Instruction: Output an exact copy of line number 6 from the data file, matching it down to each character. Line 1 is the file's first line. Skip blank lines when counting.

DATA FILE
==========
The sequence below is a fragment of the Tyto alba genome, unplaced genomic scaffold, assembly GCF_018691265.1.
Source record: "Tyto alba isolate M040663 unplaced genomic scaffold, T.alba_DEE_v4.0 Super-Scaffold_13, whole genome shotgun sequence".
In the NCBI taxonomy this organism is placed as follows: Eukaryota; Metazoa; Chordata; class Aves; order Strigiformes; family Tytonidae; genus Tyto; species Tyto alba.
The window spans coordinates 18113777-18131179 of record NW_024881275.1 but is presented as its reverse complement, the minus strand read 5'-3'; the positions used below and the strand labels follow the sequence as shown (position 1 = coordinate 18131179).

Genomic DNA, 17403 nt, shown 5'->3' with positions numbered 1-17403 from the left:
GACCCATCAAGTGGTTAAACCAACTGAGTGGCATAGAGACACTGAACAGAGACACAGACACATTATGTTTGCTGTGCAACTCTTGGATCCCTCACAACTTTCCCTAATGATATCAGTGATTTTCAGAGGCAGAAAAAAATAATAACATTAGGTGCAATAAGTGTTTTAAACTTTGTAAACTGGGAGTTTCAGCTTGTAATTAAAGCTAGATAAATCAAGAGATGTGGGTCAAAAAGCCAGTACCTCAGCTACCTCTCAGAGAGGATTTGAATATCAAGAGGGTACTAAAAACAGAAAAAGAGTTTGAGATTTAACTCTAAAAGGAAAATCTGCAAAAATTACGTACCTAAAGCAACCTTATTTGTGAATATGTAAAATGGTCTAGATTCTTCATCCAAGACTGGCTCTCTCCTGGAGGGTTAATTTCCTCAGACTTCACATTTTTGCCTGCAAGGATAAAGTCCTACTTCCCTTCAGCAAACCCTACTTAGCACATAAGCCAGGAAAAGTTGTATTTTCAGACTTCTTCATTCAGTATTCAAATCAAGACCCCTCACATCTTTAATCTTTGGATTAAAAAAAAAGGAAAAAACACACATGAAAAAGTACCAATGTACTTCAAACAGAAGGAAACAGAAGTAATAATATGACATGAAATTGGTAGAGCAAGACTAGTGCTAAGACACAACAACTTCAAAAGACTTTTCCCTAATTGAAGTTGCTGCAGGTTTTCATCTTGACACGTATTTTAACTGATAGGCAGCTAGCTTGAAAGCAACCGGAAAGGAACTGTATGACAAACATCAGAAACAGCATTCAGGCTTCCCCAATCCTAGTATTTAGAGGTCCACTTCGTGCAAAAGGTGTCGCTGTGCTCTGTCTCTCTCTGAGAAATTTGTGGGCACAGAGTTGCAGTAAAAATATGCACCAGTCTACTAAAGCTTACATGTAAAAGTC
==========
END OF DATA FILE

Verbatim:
GACCCATCAAGTGGTTAAACCAACTGAGTGGCATAGAGACACTGAACAGAGACACAGACACATTATGTTTGCTGTGCAACTCTTGGATCCCTCACAACTTTCCCTAATGATATCAGTGATTTTCAGAGGCAGAAAAAAATAATAACATTAGGTGCAATAAGTGTTTTAAACTTTGTAAACTGGGAGTTTCAGCTTGTAATTAAAGCTAGATAAATCAAGAGATGTGGGTCAAAAAGCCAGTACCTCAGCTACCTCTCAGAGAGGATTTGAATATCAAGAGGGTACTAAAAACAGAAAAAGAGTTTGAGATTTAACTCTAAAAGGAAAATCTGCAAAAATTACGTACCTAAAGCAACCTTATTTGTGAATATGTAAAATGGTCTAGATTCTTCATCCAAGACTGGCTCTCTCCTGGAGGGTTAATTTCCTCAGACTTCACATTTTTGCCTGCAAGGATAAAGTCCTACTTCCCTTCAGCAAACCCTACTTAGCACATAAGCCAGGAAAAGTTGTATTTTCAGACTTCTTCATTCAGTATTCAAATCAAGACCCCTCACATCTTTAATCTTTGGATTAAAAAAAAAGGAAAAAACACACATGAAAAAGTACCAATGTACTTCAAACAGAAGGAAACAGAAGTAATAATATGACATGAAATTGGTAGAGCAAGACTAGTGCTAAGACACAACAACTTCAAAAGACTTTTCCCTAATTGAAGTTGCTGCAGGTTTTCATCTTGACACGTATTTTAACTGATAGGCAGCTAGCTTGAAAGCAACCGGAAAGGAACTGTATGACAAACATCAGAAACAGCATTCAGGCTTCCCCAATCCTAGTATTTAGAGGTCCACTTCGTGCAAAAGGTGTCGCTGTGCTCTGTCTCTCTCTGAGAAATTTGTGGGCACAGAGTTGCAGTAAAAATATGCACCAGTCTACTAAAGCTTACATGTAAAAGTC